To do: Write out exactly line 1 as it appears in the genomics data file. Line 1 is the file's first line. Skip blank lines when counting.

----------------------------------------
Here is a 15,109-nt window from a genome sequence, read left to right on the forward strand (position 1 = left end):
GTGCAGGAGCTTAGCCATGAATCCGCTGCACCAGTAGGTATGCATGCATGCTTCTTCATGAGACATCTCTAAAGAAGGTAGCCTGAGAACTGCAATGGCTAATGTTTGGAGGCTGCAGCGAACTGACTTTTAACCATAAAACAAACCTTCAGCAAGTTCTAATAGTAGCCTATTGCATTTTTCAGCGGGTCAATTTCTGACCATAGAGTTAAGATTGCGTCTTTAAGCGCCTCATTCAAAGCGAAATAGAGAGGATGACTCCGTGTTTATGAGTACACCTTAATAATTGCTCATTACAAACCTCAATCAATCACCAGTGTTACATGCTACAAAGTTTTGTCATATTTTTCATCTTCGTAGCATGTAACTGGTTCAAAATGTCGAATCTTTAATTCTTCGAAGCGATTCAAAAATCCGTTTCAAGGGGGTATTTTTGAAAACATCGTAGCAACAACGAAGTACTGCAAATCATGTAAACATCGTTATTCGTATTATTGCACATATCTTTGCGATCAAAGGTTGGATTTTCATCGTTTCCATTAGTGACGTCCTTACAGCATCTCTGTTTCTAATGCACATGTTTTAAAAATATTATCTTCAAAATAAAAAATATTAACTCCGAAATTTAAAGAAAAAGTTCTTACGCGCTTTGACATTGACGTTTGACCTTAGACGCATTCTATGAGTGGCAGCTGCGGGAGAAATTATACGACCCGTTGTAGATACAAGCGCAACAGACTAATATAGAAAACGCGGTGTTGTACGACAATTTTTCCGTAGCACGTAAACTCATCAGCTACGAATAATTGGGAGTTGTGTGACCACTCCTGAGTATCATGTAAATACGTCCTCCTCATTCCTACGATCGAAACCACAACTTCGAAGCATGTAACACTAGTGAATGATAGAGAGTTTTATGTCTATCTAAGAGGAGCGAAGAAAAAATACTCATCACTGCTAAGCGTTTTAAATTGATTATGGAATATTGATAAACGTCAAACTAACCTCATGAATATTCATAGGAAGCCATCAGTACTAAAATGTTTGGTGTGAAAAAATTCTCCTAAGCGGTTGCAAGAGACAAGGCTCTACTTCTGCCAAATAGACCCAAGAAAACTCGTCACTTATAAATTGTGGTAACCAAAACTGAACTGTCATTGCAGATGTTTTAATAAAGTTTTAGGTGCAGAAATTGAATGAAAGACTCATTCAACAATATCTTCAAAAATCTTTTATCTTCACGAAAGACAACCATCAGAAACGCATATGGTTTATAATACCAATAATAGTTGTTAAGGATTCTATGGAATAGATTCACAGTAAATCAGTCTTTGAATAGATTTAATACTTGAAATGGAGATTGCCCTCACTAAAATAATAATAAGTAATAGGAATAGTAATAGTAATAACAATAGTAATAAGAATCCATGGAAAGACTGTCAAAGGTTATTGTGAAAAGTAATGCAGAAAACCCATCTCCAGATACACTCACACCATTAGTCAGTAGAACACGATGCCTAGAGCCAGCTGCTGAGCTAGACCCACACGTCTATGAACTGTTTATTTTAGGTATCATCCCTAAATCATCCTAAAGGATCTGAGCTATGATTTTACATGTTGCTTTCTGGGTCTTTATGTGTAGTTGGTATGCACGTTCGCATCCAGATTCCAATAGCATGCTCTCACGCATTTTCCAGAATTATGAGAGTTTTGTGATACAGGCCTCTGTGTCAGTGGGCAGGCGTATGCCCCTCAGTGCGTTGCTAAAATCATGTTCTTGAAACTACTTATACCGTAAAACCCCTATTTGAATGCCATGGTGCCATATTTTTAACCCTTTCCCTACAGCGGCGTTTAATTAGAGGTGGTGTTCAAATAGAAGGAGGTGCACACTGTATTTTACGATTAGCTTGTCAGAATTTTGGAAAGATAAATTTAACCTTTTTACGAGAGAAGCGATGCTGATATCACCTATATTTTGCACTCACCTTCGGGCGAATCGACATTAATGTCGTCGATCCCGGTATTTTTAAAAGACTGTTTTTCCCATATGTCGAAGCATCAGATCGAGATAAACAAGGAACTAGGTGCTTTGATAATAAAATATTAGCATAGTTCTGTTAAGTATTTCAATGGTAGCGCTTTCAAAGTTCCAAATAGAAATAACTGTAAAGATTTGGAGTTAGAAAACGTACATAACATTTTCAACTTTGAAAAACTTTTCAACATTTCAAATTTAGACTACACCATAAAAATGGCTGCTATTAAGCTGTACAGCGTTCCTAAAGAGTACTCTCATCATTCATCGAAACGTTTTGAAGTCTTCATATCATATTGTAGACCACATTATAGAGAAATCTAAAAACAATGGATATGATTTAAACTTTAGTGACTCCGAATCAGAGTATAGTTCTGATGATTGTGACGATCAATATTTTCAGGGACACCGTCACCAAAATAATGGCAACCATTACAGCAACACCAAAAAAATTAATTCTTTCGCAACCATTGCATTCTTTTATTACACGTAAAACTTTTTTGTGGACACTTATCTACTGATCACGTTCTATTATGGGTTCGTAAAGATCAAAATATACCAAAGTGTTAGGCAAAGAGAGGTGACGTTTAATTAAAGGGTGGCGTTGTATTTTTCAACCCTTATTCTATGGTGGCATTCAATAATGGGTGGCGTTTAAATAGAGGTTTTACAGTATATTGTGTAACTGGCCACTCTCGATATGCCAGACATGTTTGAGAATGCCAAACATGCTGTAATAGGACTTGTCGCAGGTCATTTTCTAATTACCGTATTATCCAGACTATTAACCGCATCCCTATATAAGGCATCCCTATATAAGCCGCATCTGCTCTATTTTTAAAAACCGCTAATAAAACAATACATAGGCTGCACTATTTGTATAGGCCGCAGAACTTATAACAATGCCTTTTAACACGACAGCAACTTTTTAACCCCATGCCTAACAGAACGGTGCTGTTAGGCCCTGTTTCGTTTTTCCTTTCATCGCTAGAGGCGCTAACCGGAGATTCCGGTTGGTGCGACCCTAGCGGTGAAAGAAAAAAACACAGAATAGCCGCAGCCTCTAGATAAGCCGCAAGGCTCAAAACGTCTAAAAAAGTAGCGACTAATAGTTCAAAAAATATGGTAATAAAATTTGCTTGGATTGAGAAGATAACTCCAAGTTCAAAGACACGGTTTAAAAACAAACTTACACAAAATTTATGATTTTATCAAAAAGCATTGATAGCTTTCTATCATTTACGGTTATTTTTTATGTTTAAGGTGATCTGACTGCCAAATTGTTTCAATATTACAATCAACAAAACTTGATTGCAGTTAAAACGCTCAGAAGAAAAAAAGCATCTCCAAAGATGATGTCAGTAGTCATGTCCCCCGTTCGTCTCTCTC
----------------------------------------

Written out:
Here is a 15,109-nt window from a genome sequence, read left to right on the forward strand (position 1 = left end):